Today’s blog is going to help you identify a really unique, fun, tasty, mushroom that our founders found in abundance here in the Colorado Front Range (and recently in Telluride).
On the front range of Colorado, we’ve experienced a prolific mushroom foraging season. The rains have been heavy all summer and have continued into the fall.
So of course we had to go off into the woods to find ourselves and mushrooms.
Each geographic location is different but here in Colorado, the fall forage usually starts mid-August and goes into mid-September.
Our founders, Jake and Del, took our good friend and UFC bantamweight Cory Sandhagen up for his first mushroom forage. And the mushrooms didn’t let us down.
They found boletes, oysters, puffballs, and most prolifically, wood ear! Wood ear is really cool mushroom that is very easy to identify and impress your friends with your mushroom knowledge.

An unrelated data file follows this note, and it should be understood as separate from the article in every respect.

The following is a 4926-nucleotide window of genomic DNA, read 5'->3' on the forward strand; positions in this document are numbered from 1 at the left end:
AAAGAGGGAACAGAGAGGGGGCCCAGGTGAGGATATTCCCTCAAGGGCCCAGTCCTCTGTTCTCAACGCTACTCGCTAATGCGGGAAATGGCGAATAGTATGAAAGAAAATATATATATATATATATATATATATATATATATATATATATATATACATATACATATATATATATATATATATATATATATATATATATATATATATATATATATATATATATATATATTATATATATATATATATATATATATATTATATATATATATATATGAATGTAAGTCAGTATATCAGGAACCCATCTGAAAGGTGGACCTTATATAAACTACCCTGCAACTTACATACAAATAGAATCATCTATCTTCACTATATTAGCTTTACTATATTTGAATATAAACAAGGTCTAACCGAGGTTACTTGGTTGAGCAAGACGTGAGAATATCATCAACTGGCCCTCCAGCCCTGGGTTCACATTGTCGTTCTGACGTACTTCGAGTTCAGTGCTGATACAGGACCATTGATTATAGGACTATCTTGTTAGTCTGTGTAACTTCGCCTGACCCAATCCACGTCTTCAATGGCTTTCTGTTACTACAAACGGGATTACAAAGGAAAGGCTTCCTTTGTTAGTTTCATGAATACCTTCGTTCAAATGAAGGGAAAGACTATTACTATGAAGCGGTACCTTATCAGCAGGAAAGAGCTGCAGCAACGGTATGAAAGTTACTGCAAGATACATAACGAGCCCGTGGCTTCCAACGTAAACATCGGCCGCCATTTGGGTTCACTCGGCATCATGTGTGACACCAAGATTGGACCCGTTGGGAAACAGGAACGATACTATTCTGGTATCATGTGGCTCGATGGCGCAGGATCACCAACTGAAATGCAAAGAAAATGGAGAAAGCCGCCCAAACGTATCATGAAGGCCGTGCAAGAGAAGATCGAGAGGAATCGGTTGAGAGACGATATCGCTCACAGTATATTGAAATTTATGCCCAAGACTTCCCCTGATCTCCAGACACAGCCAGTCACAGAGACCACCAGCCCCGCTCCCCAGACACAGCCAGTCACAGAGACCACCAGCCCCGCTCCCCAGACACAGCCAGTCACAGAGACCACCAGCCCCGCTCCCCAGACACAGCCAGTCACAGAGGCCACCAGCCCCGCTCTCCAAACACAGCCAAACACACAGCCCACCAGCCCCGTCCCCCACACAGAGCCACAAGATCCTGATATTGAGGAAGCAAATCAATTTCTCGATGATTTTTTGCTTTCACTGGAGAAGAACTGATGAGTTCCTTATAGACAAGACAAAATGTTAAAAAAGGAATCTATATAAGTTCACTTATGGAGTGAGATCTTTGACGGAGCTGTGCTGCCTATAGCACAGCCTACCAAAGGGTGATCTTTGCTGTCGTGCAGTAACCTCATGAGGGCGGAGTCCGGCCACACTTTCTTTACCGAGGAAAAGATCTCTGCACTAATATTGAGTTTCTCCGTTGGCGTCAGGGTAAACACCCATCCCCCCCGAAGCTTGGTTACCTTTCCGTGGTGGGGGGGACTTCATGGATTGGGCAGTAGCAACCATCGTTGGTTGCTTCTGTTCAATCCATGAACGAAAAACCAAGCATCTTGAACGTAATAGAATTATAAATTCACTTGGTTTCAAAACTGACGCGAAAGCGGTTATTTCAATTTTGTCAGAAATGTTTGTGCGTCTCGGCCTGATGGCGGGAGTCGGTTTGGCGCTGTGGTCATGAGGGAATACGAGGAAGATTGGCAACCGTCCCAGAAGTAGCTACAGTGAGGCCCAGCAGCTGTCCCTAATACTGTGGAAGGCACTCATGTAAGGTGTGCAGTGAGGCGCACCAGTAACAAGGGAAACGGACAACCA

Jake was the first to listen to the call of the wood ears. While slipping through the woods he came across a log that was covered in Auricularia Americana. This mushroom is easy to identify as it grows on fallen conifers and loves Douglas firs. They are mostly brown and you guessed it, look like ears! They are fairly tasteless and take on whichever flavor you introduce them to. They have a texture like seaweed salad. You can find them in Asian soups. And there's even a restaurant in Telluride called Wood Ear!
So next time you’re out foraging, look on fallen logs for this gelatinous appendage listening to the sounds of the forest.